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“Grieving the Holy Spirit,” Ephesians 4:30


Ephesians 4:30, “And do not grieve the Holy Spirit of God, by whom you were sealed for the day of redemption.”

This is a difficult verse because it is unclear where it is connected: To the previous verses or the verses which follow. Grammatically it could be either. Thematically it definitely is connected to both ideas: Grieving the Holy Spirit is connected BOTH with our non-grace-filled words AND with rotten unforgiveness.

I will limit my comments to the first half of the verse since we already talked about the idea of “sealing” in Ephesians 1:13.

The idea of “grieving the Holy Spirit” is clearly a biblical thought but it is also littered with landmines – NOT because of the weakness of God’s Word but because of our own frailty.

For example: Parents, Christian leaders and other authorities have used the idea of a “grieved relationship” in a manipulative way to solicit obedience in their children, followers or disciples. Grief, then, becomes a relational threat (at best) and sometimes intimates relational destruction.

If we spiritually apply our frail understanding of grief, or if we misunderstand how God the Spirit is grieved by sin, we risk distorting the gospel into (as Tim Keller writes) “advice” rather than news. In other words, the gospel becomes a burden or pressure on US to maintain a standard of life or risk losing the relationship – when the gospel is news announcing that the relationship with HAS BEEN SECURED through Jesus Christ (Romans 5:1-2).

God delights in his children – God’s love is unchangeable because it flows from his unchangeable character (immutable love as in Romans 8). God is not fickle – neither is his love. The very same verse which references grief also references the fact that we are “sealed until the day of redemption.” Holy Spirit grief is not a threat to the relationship.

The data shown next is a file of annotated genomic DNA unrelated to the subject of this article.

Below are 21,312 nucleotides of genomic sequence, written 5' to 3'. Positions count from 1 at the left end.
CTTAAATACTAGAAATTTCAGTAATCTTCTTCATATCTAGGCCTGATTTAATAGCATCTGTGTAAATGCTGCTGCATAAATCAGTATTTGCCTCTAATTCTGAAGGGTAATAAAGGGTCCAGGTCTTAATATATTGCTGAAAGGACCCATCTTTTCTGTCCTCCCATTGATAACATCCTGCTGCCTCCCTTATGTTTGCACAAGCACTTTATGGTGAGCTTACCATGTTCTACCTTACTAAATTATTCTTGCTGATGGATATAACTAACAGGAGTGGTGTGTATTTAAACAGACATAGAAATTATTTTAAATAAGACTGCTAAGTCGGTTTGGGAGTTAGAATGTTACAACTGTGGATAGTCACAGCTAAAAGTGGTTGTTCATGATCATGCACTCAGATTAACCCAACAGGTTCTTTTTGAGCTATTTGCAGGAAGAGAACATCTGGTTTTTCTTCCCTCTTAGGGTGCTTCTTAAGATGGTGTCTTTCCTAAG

How are we to understand “grieving the Holy Spirit” then?

Grief is best understood not as relational BROKENNESS (i.e. disowning or even distancing himself from his children; or “removing the Spirit”) but as relational SADNESS (like being hurt by someone you love or who has professed love for you). In the original language, this English word “grief” means “to make sad.”

Biblical scholar Clinton Arnold emphasizes this truth well, “What is interesting in this context that deals with the problem of ongoing sinful practices in the lives of believers is that Paul does not threaten them with the potential loss of the Spirit if they persist in their sin. Rather, he stresses that they continue to belong to God and bear his mark of ownership until their final redemption. Under the new covenant, the Spirit does not depart when sin is committed. Instead, the Spirit deeply grieves over it. Paul presents this as a truth that should motivate believers not to indulge their sinful desires” (Ephesians. Zondervan Exegetical Commentary on the New Testament (306–307). Grand Rapids, MI: Zondervan).

When the Triune God is attacked, affronted, violated and offended, he responds with grief. And, ultimately forgiveness which is where Paul turns next.